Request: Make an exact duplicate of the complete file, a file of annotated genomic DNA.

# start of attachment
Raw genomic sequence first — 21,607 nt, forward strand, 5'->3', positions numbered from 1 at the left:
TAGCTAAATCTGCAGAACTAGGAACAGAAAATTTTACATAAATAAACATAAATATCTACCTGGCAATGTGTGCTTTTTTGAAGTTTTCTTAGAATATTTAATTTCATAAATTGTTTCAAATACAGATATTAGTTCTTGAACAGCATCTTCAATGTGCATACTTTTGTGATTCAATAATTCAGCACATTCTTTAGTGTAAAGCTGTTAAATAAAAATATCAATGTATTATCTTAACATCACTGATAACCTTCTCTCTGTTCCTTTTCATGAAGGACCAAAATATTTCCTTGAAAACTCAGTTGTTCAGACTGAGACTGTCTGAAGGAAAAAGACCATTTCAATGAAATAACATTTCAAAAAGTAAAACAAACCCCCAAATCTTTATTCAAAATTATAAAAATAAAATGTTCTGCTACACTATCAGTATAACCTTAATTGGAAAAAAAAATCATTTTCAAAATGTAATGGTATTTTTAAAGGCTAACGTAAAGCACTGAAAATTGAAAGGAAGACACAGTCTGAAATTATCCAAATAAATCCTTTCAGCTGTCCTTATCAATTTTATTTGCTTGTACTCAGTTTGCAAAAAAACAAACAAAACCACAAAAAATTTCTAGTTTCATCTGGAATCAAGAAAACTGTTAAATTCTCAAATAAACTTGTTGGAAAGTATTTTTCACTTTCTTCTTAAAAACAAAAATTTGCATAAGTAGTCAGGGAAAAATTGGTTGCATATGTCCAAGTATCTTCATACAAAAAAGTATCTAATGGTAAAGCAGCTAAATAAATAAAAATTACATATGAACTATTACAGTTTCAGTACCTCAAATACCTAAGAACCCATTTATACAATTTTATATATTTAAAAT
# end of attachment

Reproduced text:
Raw genomic sequence first — 21,607 nt, forward strand, 5'->3', positions numbered from 1 at the left:
TAGCTAAATCTGCAGAACTAGGAACAGAAAATTTTACATAAATAAACATAAATATCTACCTGGCAATGTGTGCTTTTTTGAAGTTTTCTTAGAATATTTAATTTCATAAATTGTTTCAAATACAGATATTAGTTCTTGAACAGCATCTTCAATGTGCATACTTTTGTGATTCAATAATTCAGCACATTCTTTAGTGTAAAGCTGTTAAATAAAAATATCAATGTATTATCTTAACATCACTGATAACCTTCTCTCTGTTCCTTTTCATGAAGGACCAAAATATTTCCTTGAAAACTCAGTTGTTCAGACTGAGACTGTCTGAAGGAAAAAGACCATTTCAATGAAATAACATTTCAAAAAGTAAAACAAACCCCCAAATCTTTATTCAAAATTATAAAAATAAAATGTTCTGCTACACTATCAGTATAACCTTAATTGGAAAAAAAAATCATTTTCAAAATGTAATGGTATTTTTAAAGGCTAACGTAAAGCACTGAAAATTGAAAGGAAGACACAGTCTGAAATTATCCAAATAAATCCTTTCAGCTGTCCTTATCAATTTTATTTGCTTGTACTCAGTTTGCAAAAAAACAAACAAAACCACAAAAAATTTCTAGTTTCATCTGGAATCAAGAAAACTGTTAAATTCTCAAATAAACTTGTTGGAAAGTATTTTTCACTTTCTTCTTAAAAACAAAAATTTGCATAAGTAGTCAGGGAAAAATTGGTTGCATATGTCCAAGTATCTTCATACAAAAAAGTATCTAATGGTAAAGCAGCTAAATAAATAAAAATTACATATGAACTATTACAGTTTCAGTACCTCAAATACCTAAGAACCCATTTATACAATTTTATATATTTAAAAT